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Zener diode reverse characteristic curves.

Discussion in 'Electronic Design' started by James Meyer, Jul 21, 2003.

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  1. James Meyer

    James Meyer Guest

    I was told that there are no knees associated with zener diodes if the
    characteristic curves were plotted with the "correct" scales on the V-I axis.
    Take a look at figure 5 on page 3 for the CZRA series diodes whose datasheets
    can be found at and tell me
    what sorts of axis ate needed to reduce the curve to a straight line.

  2. Jim Thompson

    Jim Thompson Guest

    A French curve ?:) Sent by "couriel" ?:)

    ...Jim Thompson

  3. There are a lot of problems with this datasheet. One sees this a lot
    these days. Why when I was a boy, a datasheet was a datasheet.
    I still remember the one for then 2N107........ Oh, what? Where am I?

    First of all, these are in no way ZENER diodes. The actual zener
    phenomenon only happens below 5 volts or so. Anything over that is
    just your regular avalanche phenomenon.

    Secondly, these don't seem to be specified as (non-zener) REGULATOR diodes.
    They seem to conduct somewhere around 120% of rating, so they're
    more likely to be snubber diodes, which you might expect to have much
    looser and variable curves than a true REGULATOR diode that you plan
    to use to generate a REGULATED voltage.

    Now back to your question, If I Recall Correctly, a diode's forward
    curve is an exponential one, so if you plot the forward voltage linearly on
    the X axis
    and plot the LOG of conducted current on the Y axis, you get pretty
    straight line.
    You can see a bunch of these in one place in the back of Bob Pease's
    book, "Troubleshooting Analog circuits". This exponential curve goes all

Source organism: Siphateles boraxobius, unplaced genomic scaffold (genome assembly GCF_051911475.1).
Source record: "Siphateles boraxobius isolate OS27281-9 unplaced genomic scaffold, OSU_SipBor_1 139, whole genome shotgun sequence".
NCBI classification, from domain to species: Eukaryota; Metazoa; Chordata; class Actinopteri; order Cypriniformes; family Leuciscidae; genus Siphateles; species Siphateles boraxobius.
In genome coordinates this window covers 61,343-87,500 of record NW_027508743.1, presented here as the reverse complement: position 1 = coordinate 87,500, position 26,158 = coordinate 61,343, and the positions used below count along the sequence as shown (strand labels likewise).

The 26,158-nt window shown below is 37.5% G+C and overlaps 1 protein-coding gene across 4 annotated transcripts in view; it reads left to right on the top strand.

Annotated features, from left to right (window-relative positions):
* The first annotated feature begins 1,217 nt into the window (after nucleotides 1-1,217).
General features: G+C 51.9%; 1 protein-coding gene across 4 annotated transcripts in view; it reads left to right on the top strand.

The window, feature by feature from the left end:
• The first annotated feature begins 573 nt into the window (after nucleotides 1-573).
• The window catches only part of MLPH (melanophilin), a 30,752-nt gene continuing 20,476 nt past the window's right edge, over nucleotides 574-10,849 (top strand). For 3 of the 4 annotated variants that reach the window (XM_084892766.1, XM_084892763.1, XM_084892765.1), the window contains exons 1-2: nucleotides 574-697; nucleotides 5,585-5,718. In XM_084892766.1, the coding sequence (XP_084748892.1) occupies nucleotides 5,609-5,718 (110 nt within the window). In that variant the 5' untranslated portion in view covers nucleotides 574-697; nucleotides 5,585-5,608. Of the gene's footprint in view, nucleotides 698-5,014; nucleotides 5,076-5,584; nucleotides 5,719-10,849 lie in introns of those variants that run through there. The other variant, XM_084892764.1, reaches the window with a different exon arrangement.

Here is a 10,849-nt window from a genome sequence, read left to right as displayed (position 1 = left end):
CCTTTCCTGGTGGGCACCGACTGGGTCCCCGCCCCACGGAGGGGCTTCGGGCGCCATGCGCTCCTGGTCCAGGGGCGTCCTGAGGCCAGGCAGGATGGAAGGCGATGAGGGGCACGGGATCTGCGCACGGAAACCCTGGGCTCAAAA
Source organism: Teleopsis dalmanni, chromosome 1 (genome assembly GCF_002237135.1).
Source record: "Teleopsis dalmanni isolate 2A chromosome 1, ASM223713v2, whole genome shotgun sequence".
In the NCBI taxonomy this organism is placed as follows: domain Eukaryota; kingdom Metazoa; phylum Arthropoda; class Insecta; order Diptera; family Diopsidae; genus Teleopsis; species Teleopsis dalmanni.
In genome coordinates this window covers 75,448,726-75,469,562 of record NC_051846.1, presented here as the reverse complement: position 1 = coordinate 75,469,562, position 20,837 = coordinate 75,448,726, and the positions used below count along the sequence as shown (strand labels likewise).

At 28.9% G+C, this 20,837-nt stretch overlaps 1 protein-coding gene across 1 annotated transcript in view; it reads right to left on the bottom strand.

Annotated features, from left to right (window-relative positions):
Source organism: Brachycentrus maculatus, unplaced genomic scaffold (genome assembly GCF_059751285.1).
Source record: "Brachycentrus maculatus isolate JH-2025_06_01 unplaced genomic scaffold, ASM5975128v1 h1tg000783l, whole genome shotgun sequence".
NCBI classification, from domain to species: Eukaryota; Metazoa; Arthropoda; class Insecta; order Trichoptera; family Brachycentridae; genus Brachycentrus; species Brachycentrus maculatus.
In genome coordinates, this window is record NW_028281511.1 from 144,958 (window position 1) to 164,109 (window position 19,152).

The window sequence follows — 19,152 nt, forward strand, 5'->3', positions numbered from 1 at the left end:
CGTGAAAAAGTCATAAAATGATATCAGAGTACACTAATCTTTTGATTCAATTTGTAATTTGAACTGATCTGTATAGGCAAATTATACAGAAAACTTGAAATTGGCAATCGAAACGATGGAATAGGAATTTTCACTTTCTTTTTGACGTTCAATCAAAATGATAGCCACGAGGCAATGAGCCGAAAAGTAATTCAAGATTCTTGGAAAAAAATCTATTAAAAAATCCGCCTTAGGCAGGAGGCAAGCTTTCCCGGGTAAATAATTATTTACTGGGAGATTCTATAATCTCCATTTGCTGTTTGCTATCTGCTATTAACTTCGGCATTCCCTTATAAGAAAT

the way down,
    way down down down below what we usually think of the lower limit of
    arounf 0.6 volts for silicon diodes.

    Now back to your REAL question, about reverse conduction (which is
    called "forward" or "normal" conduction for Zener (and Zener-workalike)
    It's probably not far off an exponential curve, with perhaps the x intercept
    shifted by
    the Zener voltage.

    Maybe you could look at some Zener SPICE models and see what they use?
  4. James Meyer

    James Meyer Guest

    Whenever I see a post that uses any of the words "no, never, all, and
    always", I'm almost 99 percent sure that an exception exists somewhere. :cool:

    That's why I usually try to include a few "weasle-words" in my posts.
    Most of the time. :cool:

  5. James Meyer

    James Meyer Guest

    Most of the Google hits I got had to do with SPICE models. I was wary
    of quoting them because I had the feeling that they were developed to show the
    designer what he felt he *wanted* to see rather than what actually existed.

    My response was to a previous message that stated categorically that
    there were *NO* knees associated with diodes, not even with the reverse
    characteristics of "zener" diodes.

    That's clearly a specious statement.

  6. George wrote...
    Actually, from measurements and studies I have made, the
    common "avalanche" zener diodes (all those above say 8V)
    are generally VERY far off from any type of exponential

    For example at low currents where the zener knee is first
    encountered (yes there is a definite knee for most types)
    the zener voltage may actually drop as the zener current